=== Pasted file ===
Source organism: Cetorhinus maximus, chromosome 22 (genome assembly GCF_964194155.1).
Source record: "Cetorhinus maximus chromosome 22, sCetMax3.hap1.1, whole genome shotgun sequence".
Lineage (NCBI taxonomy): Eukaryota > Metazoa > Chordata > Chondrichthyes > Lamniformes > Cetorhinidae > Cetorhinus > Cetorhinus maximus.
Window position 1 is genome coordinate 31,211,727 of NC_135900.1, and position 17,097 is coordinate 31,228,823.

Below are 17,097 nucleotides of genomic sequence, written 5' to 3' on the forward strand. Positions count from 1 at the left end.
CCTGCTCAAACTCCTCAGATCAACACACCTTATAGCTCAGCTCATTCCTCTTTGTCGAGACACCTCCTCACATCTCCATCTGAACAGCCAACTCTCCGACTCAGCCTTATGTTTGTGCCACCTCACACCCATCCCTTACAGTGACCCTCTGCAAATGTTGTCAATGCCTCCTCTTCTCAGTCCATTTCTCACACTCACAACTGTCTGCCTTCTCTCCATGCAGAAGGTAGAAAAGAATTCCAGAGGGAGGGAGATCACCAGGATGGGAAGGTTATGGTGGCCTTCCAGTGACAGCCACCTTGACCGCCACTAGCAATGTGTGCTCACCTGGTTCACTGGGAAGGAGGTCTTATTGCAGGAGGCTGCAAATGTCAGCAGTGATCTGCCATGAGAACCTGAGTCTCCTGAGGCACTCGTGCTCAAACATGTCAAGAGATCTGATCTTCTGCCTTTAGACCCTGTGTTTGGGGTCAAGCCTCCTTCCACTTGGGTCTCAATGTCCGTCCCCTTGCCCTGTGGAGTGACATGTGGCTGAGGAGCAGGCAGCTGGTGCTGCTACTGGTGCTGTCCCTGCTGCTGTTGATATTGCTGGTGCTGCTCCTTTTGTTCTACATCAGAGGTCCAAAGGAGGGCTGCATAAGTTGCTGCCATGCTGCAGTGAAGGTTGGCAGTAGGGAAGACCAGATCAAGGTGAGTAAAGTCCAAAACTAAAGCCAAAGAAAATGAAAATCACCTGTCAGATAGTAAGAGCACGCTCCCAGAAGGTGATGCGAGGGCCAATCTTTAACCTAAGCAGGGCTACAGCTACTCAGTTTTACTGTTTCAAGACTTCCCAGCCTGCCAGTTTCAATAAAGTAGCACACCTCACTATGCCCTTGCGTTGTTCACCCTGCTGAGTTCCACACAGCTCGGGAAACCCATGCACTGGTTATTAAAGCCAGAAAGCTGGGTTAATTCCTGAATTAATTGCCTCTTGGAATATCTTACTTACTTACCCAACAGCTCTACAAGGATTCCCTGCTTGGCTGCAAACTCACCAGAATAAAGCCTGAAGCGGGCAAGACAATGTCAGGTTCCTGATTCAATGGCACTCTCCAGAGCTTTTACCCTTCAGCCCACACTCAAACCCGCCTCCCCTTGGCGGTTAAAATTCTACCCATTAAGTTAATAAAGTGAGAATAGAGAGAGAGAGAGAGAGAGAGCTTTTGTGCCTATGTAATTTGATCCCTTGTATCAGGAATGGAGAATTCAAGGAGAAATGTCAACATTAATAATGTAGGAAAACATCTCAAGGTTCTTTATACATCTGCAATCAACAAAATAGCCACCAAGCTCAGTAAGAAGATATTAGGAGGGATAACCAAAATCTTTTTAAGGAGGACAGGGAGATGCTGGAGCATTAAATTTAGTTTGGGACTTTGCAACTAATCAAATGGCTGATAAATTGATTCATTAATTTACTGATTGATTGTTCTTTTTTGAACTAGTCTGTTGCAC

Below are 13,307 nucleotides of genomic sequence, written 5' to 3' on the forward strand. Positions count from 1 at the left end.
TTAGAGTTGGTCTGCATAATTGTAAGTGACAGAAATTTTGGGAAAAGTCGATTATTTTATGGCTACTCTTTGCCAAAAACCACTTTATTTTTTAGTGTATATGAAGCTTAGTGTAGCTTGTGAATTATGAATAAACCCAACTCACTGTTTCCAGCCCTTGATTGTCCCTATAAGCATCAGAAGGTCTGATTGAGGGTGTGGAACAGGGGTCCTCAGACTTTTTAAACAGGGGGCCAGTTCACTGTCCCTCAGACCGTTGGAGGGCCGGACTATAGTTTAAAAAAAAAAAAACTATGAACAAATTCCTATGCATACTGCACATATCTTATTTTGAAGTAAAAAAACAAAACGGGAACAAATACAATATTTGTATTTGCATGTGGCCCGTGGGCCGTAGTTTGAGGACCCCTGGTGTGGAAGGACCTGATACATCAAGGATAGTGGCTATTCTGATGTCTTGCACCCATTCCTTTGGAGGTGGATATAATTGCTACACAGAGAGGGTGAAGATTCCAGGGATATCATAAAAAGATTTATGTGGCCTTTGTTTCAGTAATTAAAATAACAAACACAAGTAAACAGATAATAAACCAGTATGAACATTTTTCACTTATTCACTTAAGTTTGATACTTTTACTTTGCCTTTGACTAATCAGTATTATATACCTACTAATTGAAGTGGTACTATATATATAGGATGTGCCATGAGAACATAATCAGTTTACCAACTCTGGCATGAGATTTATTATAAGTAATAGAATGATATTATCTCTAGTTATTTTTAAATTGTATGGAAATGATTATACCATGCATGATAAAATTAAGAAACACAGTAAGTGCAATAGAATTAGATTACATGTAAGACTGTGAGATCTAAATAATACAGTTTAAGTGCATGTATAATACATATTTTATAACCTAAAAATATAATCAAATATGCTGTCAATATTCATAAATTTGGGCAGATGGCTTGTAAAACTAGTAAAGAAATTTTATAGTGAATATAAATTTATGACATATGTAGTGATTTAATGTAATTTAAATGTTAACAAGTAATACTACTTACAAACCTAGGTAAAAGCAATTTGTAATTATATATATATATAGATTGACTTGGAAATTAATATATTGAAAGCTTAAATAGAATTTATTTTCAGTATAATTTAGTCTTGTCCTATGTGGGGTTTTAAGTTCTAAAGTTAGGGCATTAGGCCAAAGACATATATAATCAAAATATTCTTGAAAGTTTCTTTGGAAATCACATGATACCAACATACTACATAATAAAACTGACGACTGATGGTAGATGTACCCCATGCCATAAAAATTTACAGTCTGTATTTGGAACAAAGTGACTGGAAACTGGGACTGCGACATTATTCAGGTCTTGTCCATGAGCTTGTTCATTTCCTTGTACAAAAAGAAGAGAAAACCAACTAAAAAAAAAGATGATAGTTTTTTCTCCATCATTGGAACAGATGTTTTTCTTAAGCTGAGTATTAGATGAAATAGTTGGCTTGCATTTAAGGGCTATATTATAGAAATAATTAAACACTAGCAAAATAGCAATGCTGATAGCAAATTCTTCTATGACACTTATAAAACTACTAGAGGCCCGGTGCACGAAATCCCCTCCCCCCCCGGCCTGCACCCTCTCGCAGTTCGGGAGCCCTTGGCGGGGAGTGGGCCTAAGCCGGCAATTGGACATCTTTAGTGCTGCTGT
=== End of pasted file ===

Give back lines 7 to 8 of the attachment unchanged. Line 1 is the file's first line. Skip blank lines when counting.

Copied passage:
Below are 13,307 nucleotides of genomic sequence, written 5' to 3' on the forward strand. Positions count from 1 at the left end.
TTAGAGTTGGTCTGCATAATTGTAAGTGACAGAAATTTTGGGAAAAGTCGATTATTTTATGGCTACTCTTTGCCAAAAACCACTTTATTTTTTAGTGTATATGAAGCTTAGTGTAGCTTGTGAATTATGAATAAACCCAACTCACTGTTTCCAGCCCTTGATTGTCCCTATAAGCATCAGAAGGTCTGATTGAGGGTGTGGAACAGGGGTCCTCAGACTTTTTAAACAGGGGGCCAGTTCACTGTCCCTCAGACCGTTGGAGGGCCGGACTATAGTTTAAAAAAAAAAAAACTATGAACAAATTCCTATGCATACTGCACATATCTTATTTTGAAGTAAAAAAACAAAACGGGAACAAATACAATATTTGTATTTGCATGTGGCCCGTGGGCCGTAGTTTGAGGACCCCTGGTGTGGAAGGACCTGATACATCAAGGATAGTGGCTATTCTGATGTCTTGCACCCATTCCTTTGGAGGTGGATATAATTGCTACACAGAGAGGGTGAAGATTCCAGGGATATCATAAAAAGATTTATGTGGCCTTTGTTTCAGTAATTAAAATAACAAACACAAGTAAACAGATAATAAACCAGTATGAACATTTTTCACTTATTCACTTAAGTTTGATACTTTTACTTTGCCTTTGACTAATCAGTATTATATACCTACTAATTGAAGTGGTACTATATATATAGGATGTGCCATGAGAACATAATCAGTTTACCAACTCTGGCATGAGATTTATTATAAGTAATAGAATGATATTATCTCTAGTTATTTTTAAATTGTATGGAAATGATTATACCATGCATGATAAAATTAAGAAACACAGTAAGTGCAATAGAATTAGATTACATGTAAGACTGTGAGATCTAAATAATACAGTTTAAGTGCATGTATAATACATATTTTATAACCTAAAAATATAATCAAATATGCTGTCAATATTCATAAATTTGGGCAGATGGCTTGTAAAACTAGTAAAGAAATTTTATAGTGAATATAAATTTATGACATATGTAGTGATTTAATGTAATTTAAATGTTAACAAGTAATACTACTTACAAACCTAGGTAAAAGCAATTTGTAATTATATATATATATAGATTGACTTGGAAATTAATATATTGAAAGCTTAAATAGAATTTATTTTCAGTATAATTTAGTCTTGTCCTATGTGGGGTTTTAAGTTCTAAAGTTAGGGCATTAGGCCAAAGACATATATAATCAAAATATTCTTGAAAGTTTCTTTGGAAATCACATGATACCAACATACTACATAATAAAACTGACGACTGATGGTAGATGTACCCCATGCCATAAAAATTTACAGTCTGTATTTGGAACAAAGTGACTGGAAACTGGGACTGCGACATTATTCAGGTCTTGTCCATGAGCTTGTTCATTTCCTTGTACAAAAAGAAGAGAAAACCAACTAAAAAAAAAGATGATAGTTTTTTCTCCATCATTGGAACAGATGTTTTTCTTAAGCTGAGTATTAGATGAAATAGTTGGCTTGCATTTAAGGGCTATATTATAGAAATAATTAAACACTAGCAAAATAGCAATGCTGATAGCAAATTCTTCTATGACACTTATAAAACTACTAGAGGCCCGGTGCACGAAATCCCCTCCCCCCCCGGCCTGCACCCTCTCGCAGTTCGGGAGCCCTTGGCGGGGAGTGGGCCTAAGCCGGCAATTGGACATCTTTAGTGCTGCTGT